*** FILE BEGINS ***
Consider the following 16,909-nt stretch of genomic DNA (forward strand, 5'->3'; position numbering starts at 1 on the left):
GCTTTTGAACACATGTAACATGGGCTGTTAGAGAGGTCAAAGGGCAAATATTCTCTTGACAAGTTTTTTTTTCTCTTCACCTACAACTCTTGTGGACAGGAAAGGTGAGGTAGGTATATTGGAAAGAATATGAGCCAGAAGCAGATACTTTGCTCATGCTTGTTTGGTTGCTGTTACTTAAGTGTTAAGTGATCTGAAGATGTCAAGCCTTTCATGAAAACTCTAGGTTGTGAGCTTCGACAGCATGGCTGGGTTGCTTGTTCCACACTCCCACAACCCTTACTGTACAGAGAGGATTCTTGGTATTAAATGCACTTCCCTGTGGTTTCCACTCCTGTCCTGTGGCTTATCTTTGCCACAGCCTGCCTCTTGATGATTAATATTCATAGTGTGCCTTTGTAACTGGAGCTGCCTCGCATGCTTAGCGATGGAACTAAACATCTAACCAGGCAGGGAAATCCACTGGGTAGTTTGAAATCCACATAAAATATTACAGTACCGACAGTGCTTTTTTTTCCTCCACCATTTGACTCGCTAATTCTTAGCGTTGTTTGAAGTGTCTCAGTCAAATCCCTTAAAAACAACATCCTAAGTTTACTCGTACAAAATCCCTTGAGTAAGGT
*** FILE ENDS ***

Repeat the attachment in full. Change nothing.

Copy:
Consider the following 16,909-nt stretch of genomic DNA (forward strand, 5'->3'; position numbering starts at 1 on the left):
GCTTTTGAACACATGTAACATGGGCTGTTAGAGAGGTCAAAGGGCAAATATTCTCTTGACAAGTTTTTTTTTCTCTTCACCTACAACTCTTGTGGACAGGAAAGGTGAGGTAGGTATATTGGAAAGAATATGAGCCAGAAGCAGATACTTTGCTCATGCTTGTTTGGTTGCTGTTACTTAAGTGTTAAGTGATCTGAAGATGTCAAGCCTTTCATGAAAACTCTAGGTTGTGAGCTTCGACAGCATGGCTGGGTTGCTTGTTCCACACTCCCACAACCCTTACTGTACAGAGAGGATTCTTGGTATTAAATGCACTTCCCTGTGGTTTCCACTCCTGTCCTGTGGCTTATCTTTGCCACAGCCTGCCTCTTGATGATTAATATTCATAGTGTGCCTTTGTAACTGGAGCTGCCTCGCATGCTTAGCGATGGAACTAAACATCTAACCAGGCAGGGAAATCCACTGGGTAGTTTGAAATCCACATAAAATATTACAGTACCGACAGTGCTTTTTTTTCCTCCACCATTTGACTCGCTAATTCTTAGCGTTGTTTGAAGTGTCTCAGTCAAATCCCTTAAAAACAACATCCTAAGTTTACTCGTACAAAATCCCTTGAGTAAGGT